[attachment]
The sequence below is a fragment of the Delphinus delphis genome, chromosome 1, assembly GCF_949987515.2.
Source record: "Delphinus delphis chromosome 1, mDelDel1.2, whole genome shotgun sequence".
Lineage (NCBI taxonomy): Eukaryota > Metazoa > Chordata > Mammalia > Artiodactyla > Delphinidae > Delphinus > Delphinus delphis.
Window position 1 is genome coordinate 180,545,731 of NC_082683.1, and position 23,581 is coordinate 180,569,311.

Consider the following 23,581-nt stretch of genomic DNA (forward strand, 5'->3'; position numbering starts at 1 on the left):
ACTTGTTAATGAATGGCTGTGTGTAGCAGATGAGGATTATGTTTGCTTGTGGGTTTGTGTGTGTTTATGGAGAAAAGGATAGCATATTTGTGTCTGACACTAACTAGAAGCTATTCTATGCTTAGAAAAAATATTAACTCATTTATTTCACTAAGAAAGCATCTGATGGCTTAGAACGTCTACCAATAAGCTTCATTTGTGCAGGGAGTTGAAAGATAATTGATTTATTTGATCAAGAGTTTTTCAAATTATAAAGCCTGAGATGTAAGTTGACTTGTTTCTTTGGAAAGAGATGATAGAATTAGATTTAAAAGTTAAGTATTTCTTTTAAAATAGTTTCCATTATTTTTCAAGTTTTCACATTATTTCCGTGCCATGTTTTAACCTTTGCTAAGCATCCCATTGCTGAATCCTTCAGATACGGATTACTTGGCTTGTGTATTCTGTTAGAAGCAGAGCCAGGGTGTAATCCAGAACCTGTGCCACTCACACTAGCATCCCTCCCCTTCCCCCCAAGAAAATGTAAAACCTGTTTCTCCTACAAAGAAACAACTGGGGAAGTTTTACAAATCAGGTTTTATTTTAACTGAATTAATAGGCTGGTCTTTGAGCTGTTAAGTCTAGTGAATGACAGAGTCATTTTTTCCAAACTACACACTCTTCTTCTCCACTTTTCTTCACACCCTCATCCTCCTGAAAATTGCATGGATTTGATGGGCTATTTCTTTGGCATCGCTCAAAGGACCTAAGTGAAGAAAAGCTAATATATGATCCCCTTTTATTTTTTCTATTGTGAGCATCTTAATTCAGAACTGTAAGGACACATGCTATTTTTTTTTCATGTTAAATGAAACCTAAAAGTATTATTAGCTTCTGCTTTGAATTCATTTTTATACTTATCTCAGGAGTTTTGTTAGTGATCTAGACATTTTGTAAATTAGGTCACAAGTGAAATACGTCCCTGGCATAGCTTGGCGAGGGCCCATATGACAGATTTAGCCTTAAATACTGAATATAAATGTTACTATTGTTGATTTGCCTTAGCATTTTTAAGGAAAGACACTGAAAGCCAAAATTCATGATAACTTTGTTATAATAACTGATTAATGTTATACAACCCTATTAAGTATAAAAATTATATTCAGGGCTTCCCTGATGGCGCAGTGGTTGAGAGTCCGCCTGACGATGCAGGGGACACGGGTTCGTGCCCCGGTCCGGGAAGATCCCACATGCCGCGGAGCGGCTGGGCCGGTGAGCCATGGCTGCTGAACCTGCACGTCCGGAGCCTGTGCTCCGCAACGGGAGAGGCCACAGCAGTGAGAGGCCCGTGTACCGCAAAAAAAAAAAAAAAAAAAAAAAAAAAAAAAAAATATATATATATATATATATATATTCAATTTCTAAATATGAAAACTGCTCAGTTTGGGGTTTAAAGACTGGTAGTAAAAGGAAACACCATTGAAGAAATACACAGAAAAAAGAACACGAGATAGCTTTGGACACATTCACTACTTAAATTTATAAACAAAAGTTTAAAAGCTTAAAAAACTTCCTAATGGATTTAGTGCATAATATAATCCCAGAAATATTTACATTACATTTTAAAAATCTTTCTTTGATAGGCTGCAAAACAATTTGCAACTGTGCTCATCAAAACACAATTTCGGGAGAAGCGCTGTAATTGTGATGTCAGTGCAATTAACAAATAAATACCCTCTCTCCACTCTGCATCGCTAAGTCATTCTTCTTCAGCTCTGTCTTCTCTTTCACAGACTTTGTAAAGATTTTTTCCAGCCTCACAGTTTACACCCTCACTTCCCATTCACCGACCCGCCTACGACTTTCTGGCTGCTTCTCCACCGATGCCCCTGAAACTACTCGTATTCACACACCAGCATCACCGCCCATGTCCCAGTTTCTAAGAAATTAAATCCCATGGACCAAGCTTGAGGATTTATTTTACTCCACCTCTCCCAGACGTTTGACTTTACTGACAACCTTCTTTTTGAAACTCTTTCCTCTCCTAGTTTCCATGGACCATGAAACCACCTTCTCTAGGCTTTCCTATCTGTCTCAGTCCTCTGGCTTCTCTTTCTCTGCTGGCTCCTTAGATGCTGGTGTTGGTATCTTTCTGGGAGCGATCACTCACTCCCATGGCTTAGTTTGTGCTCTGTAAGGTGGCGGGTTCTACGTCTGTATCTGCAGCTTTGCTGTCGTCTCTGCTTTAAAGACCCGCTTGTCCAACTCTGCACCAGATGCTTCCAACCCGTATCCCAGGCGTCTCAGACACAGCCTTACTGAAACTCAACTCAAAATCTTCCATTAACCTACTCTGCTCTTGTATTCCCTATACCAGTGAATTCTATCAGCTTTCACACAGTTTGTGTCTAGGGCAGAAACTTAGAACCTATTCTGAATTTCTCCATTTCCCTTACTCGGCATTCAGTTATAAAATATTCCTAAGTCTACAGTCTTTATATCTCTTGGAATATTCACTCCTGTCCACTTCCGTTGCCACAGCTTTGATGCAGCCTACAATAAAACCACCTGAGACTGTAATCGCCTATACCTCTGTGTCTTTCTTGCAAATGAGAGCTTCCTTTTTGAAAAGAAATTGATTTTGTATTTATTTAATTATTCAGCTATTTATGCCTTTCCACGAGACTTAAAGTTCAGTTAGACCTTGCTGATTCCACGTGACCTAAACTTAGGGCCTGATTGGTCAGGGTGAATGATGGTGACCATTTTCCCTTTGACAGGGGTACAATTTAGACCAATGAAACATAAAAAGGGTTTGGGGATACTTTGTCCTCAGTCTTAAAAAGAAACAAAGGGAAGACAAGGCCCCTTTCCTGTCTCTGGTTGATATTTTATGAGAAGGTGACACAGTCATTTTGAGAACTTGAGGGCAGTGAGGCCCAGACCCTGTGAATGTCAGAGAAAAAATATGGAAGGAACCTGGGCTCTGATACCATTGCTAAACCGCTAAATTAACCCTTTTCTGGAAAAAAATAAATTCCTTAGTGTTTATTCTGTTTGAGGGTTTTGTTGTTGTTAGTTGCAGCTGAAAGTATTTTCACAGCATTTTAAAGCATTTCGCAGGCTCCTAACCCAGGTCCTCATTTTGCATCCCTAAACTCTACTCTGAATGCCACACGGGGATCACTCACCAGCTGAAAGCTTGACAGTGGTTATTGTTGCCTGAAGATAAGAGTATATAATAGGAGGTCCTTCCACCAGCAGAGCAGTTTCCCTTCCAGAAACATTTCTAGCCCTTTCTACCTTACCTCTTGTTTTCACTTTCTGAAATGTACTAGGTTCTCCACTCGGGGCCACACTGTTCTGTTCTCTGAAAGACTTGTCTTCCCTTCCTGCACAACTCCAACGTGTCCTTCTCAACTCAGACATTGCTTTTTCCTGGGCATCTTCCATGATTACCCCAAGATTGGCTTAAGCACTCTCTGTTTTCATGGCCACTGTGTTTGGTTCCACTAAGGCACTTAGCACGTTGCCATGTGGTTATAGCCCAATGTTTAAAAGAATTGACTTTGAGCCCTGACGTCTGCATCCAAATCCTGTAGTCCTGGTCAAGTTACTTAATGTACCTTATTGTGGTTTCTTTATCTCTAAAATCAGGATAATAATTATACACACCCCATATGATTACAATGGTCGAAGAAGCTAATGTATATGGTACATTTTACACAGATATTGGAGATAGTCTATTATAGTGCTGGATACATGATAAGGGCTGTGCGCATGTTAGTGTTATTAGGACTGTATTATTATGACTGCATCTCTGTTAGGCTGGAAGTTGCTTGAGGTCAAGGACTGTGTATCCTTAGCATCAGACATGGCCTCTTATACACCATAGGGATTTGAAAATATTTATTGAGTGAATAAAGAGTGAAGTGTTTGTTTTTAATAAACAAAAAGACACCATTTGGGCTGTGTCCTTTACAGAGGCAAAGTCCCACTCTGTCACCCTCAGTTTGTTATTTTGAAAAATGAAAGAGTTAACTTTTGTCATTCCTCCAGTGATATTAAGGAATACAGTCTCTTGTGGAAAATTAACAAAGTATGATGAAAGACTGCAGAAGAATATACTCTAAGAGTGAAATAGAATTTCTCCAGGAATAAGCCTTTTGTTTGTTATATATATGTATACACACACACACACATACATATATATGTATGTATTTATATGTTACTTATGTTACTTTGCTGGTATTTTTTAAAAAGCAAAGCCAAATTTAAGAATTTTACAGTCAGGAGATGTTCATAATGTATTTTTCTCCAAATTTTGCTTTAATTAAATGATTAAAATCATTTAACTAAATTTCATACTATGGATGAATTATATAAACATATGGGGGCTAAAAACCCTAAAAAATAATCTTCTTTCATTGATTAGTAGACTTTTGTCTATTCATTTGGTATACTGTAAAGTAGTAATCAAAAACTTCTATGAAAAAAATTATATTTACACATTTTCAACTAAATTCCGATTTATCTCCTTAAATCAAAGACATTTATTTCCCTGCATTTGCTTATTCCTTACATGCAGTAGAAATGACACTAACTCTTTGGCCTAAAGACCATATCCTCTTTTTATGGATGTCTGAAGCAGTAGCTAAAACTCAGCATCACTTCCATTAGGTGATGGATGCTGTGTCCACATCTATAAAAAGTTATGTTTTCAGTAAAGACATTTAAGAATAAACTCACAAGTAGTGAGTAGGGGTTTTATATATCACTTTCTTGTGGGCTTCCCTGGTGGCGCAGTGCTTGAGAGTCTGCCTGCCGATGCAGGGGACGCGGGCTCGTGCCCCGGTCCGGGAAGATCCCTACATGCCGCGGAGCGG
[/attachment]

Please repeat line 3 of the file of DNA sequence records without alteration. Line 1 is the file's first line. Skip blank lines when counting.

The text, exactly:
Lineage (NCBI taxonomy): Eukaryota > Metazoa > Chordata > Mammalia > Artiodactyla > Delphinidae > Delphinus > Delphinus delphis.